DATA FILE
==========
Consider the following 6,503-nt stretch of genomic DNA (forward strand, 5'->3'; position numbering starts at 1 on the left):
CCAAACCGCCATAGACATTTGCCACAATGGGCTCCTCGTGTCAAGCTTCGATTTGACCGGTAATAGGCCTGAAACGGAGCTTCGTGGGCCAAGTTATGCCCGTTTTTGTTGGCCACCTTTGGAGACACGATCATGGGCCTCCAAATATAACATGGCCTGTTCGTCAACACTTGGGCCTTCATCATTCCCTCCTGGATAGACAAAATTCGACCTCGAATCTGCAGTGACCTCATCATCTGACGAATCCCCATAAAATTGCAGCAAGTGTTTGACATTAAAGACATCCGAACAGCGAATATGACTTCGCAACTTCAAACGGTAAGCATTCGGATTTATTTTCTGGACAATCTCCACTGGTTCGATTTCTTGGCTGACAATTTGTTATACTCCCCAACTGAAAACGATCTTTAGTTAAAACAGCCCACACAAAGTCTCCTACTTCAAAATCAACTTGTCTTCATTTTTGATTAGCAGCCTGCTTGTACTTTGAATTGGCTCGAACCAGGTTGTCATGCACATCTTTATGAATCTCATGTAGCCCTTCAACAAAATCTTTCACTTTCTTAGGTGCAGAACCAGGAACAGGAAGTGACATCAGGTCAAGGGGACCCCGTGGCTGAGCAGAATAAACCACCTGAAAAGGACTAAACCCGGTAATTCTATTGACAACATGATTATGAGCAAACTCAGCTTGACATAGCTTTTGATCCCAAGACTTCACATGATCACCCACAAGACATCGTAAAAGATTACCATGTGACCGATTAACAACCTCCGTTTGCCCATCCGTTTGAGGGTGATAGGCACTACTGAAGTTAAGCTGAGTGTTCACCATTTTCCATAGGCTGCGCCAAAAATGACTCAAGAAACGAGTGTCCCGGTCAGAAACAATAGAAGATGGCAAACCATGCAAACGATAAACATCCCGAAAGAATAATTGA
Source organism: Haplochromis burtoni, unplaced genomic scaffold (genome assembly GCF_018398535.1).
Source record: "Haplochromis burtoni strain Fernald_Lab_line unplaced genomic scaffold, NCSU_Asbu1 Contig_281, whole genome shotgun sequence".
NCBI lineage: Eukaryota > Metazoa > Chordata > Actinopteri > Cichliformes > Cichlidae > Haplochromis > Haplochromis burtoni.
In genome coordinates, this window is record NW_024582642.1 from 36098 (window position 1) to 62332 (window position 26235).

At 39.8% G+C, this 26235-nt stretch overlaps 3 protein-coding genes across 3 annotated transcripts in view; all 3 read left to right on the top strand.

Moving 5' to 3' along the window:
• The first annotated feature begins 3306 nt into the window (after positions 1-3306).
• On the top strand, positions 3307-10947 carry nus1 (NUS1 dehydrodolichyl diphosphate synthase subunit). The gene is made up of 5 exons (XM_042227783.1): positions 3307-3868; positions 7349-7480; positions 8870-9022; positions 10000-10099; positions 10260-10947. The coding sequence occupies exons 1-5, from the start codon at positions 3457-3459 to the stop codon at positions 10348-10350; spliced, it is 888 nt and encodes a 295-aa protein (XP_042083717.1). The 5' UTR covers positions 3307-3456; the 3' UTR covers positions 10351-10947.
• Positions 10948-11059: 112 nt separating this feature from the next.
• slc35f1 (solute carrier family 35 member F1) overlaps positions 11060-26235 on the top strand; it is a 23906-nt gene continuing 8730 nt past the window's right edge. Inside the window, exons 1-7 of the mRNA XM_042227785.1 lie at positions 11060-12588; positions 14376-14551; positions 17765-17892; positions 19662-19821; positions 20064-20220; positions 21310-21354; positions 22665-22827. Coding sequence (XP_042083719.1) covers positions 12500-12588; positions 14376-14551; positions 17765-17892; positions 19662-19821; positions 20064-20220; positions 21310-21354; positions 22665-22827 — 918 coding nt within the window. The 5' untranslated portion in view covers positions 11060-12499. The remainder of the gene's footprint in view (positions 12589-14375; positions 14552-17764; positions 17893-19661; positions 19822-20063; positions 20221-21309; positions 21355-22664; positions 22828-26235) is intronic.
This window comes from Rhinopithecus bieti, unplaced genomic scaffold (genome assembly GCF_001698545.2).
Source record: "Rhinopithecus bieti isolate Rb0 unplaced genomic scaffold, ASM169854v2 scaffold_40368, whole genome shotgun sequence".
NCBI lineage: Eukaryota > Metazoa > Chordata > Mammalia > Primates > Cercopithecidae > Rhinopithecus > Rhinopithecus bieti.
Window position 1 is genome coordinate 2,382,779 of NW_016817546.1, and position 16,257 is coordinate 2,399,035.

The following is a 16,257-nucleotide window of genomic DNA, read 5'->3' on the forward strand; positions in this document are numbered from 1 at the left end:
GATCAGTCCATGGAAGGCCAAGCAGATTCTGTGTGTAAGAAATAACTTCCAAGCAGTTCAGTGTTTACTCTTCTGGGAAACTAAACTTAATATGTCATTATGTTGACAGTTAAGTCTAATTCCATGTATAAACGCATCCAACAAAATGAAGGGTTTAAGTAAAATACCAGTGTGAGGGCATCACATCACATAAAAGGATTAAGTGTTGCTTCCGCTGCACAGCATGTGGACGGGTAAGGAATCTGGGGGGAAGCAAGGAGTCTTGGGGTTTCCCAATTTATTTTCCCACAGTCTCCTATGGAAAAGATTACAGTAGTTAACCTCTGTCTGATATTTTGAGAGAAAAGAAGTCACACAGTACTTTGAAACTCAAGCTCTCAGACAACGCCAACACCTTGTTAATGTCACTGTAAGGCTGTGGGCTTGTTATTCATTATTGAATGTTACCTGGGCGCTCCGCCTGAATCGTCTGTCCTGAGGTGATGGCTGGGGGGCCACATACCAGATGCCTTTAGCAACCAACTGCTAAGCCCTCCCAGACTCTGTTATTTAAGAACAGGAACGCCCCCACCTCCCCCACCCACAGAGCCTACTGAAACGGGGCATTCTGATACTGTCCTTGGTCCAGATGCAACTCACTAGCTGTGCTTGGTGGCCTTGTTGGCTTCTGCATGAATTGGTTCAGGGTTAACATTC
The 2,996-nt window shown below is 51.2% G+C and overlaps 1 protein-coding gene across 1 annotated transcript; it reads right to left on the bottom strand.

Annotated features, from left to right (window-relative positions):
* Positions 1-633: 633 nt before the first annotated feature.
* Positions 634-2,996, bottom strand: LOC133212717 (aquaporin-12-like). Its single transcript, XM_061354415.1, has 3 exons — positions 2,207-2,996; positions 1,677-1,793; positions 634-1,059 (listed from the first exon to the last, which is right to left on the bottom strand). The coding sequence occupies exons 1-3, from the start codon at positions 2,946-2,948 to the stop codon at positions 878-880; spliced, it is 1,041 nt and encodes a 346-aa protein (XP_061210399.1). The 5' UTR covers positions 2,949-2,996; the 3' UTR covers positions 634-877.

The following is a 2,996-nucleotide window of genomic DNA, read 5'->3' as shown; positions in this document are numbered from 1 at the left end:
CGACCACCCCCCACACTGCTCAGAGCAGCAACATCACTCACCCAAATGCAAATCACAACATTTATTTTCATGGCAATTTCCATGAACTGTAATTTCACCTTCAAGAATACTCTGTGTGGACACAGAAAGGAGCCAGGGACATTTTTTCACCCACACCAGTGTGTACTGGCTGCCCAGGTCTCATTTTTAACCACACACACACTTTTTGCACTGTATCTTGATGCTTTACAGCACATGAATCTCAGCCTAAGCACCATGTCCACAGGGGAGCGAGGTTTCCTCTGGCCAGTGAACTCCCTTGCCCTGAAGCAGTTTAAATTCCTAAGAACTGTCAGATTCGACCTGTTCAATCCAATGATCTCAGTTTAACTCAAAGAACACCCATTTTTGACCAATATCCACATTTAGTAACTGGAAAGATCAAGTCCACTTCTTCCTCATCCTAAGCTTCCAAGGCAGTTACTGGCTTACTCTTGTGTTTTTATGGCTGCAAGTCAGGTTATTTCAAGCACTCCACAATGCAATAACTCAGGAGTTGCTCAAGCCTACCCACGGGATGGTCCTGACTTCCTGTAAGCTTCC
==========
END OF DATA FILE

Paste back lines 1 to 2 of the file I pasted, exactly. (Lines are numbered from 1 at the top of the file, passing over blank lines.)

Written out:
Consider the following 6,503-nt stretch of genomic DNA (forward strand, 5'->3'; position numbering starts at 1 on the left):
CCAAACCGCCATAGACATTTGCCACAATGGGCTCCTCGTGTCAAGCTTCGATTTGACCGGTAATAGGCCTGAAACGGAGCTTCGTGGGCCAAGTTATGCCCGTTTTTGTTGGCCACCTTTGGAGACACGATCATGGGCCTCCAAATATAACATGGCCTGTTCGTCAACACTTGGGCCTTCATCATTCCCTCCTGGATAGACAAAATTCGACCTCGAATCTGCAGTGACCTCATCATCTGACGAATCCCCATAAAATTGCAGCAAGTGTTTGACATTAAAGACATCCGAACAGCGAATATGACTTCGCAACTTCAAACGGTAAGCATTCGGATTTATTTTCTGGACAATCTCCACTGGTTCGATTTCTTGGCTGACAATTTGTTATACTCCCCAACTGAAAACGATCTTTAGTTAAAACAGCCCACACAAAGTCTCCTACTTCAAAATCAACTTGTCTTCATTTTTGATTAGCAGCCTGCTTGTACTTTGAATTGGCTCGAACCAGGTTGTCATGCACATCTTTATGAATCTCATGTAGCCCTTCAACAAAATCTTTCACTTTCTTAGGTGCAGAACCAGGAACAGGAAGTGACATCAGGTCAAGGGGACCCCGTGGCTGAGCAGAATAAACCACCTGAAAAGGACTAAACCCGGTAATTCTATTGACAACATGATTATGAGCAAACTCAGCTTGACATAGCTTTTGATCCCAAGACTTCACATGATCACCCACAAGACATCGTAAAAGATTACCATGTGACCGATTAACAACCTCCGTTTGCCCATCCGTTTGAGGGTGATAGGCACTACTGAAGTTAAGCTGAGTGTTCACCATTTTCCATAGGCTGCGCCAAAAATGACTCAAGAAACGAGTGTCCCGGTCAGAAACAATAGAAGATGGCAAACCATGCAAACGATAAACATCCCGAAAGAATAATTGA